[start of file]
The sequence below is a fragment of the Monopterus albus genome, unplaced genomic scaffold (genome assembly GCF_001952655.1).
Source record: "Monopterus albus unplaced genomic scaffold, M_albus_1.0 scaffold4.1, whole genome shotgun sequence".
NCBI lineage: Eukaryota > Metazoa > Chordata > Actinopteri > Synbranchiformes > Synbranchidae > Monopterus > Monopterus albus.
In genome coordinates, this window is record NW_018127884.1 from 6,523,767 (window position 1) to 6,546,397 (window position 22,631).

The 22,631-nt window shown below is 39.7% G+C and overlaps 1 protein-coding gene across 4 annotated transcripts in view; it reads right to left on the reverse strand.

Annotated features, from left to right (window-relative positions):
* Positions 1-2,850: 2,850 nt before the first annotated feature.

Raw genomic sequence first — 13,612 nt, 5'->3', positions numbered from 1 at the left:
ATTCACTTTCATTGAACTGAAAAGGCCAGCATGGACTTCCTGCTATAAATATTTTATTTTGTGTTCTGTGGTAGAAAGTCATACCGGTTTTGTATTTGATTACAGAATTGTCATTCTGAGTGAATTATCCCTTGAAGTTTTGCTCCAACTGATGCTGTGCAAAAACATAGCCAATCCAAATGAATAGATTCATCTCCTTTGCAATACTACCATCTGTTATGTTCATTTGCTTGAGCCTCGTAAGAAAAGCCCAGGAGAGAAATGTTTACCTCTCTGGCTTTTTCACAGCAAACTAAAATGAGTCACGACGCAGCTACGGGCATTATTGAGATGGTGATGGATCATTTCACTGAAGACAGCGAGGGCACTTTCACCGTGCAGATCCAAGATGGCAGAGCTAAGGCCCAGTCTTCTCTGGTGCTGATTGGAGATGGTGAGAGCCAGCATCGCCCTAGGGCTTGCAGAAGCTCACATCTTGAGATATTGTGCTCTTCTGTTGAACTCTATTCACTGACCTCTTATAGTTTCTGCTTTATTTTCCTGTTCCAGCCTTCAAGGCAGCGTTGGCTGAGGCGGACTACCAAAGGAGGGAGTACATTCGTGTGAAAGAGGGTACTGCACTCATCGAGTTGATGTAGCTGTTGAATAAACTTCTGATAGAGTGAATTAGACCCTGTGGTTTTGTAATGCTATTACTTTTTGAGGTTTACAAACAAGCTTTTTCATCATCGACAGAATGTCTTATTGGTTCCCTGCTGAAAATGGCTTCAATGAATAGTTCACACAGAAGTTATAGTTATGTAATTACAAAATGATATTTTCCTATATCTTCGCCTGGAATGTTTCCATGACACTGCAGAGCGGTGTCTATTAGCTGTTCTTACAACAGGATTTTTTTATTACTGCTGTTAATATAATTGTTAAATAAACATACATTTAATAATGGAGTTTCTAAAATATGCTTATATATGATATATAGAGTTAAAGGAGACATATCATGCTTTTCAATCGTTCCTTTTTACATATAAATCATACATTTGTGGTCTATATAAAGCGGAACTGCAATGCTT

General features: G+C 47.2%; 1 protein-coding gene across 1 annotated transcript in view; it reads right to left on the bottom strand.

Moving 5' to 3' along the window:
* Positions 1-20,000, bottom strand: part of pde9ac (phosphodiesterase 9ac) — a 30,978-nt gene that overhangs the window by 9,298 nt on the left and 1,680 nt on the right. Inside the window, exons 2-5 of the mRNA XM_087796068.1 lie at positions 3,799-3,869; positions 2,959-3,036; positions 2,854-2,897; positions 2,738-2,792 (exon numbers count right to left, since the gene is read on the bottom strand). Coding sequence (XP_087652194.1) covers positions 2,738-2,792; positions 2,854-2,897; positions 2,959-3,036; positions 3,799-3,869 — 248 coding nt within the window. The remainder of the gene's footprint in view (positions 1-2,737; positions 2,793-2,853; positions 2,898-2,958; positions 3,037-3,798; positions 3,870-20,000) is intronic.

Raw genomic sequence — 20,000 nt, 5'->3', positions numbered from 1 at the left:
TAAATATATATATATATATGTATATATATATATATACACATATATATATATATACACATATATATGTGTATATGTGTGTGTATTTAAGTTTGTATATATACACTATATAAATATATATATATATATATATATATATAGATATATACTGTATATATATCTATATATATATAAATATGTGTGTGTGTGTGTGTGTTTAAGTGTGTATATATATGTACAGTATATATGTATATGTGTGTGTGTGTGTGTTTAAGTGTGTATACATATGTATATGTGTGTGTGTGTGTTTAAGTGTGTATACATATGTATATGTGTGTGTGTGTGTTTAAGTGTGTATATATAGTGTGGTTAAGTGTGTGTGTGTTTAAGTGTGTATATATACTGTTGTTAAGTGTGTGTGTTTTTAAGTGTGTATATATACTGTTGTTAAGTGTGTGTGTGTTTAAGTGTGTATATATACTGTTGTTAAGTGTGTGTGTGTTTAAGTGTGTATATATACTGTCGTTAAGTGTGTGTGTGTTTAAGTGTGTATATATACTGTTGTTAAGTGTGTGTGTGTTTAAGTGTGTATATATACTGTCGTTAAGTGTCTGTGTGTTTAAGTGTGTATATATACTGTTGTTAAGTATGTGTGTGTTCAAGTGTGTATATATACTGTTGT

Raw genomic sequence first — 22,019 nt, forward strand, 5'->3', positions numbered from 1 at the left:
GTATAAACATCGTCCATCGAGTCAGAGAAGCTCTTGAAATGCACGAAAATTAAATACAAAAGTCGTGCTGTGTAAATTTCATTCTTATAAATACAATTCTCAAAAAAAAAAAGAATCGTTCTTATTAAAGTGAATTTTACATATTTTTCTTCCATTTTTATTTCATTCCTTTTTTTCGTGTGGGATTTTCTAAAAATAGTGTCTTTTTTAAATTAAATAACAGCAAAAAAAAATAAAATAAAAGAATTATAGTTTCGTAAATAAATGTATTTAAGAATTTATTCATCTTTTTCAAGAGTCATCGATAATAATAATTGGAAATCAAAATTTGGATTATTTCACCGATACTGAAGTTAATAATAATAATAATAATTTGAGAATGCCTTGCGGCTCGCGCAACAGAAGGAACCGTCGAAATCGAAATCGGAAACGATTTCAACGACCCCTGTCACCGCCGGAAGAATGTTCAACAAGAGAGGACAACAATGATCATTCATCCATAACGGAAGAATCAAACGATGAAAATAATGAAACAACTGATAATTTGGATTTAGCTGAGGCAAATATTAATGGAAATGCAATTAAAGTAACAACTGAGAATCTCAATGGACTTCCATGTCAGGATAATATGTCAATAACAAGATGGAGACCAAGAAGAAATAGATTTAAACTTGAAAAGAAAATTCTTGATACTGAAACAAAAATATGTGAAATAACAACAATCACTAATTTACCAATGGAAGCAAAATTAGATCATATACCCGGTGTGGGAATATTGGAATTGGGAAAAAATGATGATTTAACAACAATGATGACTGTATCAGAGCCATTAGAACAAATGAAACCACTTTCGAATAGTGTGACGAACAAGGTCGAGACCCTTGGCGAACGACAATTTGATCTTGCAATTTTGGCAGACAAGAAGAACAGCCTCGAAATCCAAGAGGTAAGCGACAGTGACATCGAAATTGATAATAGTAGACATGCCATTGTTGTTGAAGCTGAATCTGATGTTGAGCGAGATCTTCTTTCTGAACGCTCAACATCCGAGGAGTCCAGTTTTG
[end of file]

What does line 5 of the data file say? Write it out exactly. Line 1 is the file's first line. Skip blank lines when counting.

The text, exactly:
The 22,631-nt window shown below is 39.7% G+C and overlaps 1 protein-coding gene across 4 annotated transcripts in view; it reads right to left on the reverse strand.